A new study published this week in Pediatrics, the official journal of the American Academy of Pediatrics, found that working in childcare has no elevated risk in spreading COVID-19 from children to adults. A group of Yale University researchers found that childcare programs and daycare centers that remained open during the pandemic did not contribute to the spread of the virus to providers.
“No differences in COVID-19 outcomes were observed between workers who continued to provide in-person care for young children and those who did not,” said the study authors.
The study was the largest of its kind during the pandemic. Researchers surveyed 57,000 child care providers across all 50 states, Washington, DC, and Puerto Rico. “In May and June 2020, researchers compared self-reported COVID-19 infections and hospitalizations among workers whose programs stayed open and those whose programs closed,” said a press release about the study.
It’s important to note that there was no elevated risk of COVID-19 spread when the programs took multiple safety measures including disinfecting, handwashing, symptom screening, social distancing, mask-wearing and limiting group size. There was less risk in communities where the spread of COVID-19 was contained.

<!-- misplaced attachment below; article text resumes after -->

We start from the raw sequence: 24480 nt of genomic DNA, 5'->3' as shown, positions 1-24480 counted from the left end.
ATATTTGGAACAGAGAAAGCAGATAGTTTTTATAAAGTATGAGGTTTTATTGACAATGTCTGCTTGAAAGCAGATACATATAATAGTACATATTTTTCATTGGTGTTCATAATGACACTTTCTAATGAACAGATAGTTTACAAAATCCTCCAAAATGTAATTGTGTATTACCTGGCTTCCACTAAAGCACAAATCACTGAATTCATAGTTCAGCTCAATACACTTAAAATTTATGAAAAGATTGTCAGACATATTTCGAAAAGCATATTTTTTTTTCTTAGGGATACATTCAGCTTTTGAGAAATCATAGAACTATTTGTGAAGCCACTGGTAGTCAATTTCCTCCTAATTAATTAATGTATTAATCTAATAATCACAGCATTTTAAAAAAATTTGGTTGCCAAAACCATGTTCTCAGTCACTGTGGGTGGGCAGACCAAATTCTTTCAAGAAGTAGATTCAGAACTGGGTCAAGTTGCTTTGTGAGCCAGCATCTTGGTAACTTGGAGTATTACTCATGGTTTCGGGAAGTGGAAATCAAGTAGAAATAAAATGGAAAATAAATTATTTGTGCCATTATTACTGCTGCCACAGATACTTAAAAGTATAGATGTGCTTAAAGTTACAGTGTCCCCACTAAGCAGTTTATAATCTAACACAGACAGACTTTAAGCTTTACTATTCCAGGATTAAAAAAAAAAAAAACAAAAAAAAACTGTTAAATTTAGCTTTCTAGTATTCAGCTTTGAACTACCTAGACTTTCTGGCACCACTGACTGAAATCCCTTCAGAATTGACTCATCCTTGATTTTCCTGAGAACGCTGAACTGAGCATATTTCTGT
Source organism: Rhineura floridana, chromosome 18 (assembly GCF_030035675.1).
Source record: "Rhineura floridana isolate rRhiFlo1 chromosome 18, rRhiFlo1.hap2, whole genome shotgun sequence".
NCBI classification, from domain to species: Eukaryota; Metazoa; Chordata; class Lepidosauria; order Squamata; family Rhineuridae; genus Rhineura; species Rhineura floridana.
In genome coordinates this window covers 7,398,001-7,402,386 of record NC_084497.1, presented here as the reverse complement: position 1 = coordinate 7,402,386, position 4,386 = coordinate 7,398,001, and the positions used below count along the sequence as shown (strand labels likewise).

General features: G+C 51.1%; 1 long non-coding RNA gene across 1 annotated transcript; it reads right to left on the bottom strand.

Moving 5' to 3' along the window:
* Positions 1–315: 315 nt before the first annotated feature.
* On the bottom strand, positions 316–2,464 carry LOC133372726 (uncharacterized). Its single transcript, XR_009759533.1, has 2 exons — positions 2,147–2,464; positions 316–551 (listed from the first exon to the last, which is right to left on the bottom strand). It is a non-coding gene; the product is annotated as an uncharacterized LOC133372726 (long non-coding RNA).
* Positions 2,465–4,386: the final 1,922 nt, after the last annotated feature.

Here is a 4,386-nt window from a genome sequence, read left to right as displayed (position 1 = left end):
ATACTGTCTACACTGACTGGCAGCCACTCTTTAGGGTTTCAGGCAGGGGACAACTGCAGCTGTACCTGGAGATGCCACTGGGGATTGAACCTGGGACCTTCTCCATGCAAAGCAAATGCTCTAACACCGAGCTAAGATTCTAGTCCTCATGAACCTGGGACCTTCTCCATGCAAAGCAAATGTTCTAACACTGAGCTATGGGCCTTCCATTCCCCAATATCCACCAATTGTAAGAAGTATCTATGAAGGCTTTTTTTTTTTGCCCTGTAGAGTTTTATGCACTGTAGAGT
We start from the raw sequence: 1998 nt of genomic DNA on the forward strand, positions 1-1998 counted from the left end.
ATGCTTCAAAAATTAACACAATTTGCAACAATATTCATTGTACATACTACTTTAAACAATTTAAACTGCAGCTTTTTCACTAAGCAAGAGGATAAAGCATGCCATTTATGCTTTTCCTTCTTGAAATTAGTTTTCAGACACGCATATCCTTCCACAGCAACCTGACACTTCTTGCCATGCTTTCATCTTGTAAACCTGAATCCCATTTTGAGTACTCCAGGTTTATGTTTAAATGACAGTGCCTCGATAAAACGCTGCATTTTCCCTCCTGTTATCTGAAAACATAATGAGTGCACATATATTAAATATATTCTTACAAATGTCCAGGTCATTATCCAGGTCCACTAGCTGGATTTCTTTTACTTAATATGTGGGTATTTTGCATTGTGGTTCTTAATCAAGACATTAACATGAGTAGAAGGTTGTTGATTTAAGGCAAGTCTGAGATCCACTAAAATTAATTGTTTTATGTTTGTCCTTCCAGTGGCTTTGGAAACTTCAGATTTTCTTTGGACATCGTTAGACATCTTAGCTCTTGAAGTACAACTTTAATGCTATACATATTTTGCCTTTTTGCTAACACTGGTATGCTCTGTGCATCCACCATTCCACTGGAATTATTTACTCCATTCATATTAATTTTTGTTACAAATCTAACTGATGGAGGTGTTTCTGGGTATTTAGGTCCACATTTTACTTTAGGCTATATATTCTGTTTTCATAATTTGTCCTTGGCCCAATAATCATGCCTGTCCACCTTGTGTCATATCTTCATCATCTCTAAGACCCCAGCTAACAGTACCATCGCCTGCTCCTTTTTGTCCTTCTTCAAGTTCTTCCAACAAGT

With many parents unable to work due to schools and daycares being closed during the coronavirus outbreak, this new data shows that child care programs can openly safely, provided they follow all the rules for keeping children and employees safe.
“Until now, decision makers had no way to assess whether opening child care centers would put staff at greater risk of contracting COVID-19,” said Walter Gilliam of the Yale University Child Study Center and the study’s lead author. “This study tells us that as long as there are strong on-site measures to prevent infection, providing care for young children doesn’t seem to add to the provider’s risk of getting sick.”
This doesn’t mean that no child care providers got coronavirus – those providers who are Black, Latino and Native American contracted COVID-19 at a higher rate and were more likely to be hospitalized due to it.
“While plenty of U.S. child care workers contracted COVID-19 in May and June, it wasn’t driven by whether they were working with children or not,” said Dr. Gilliam.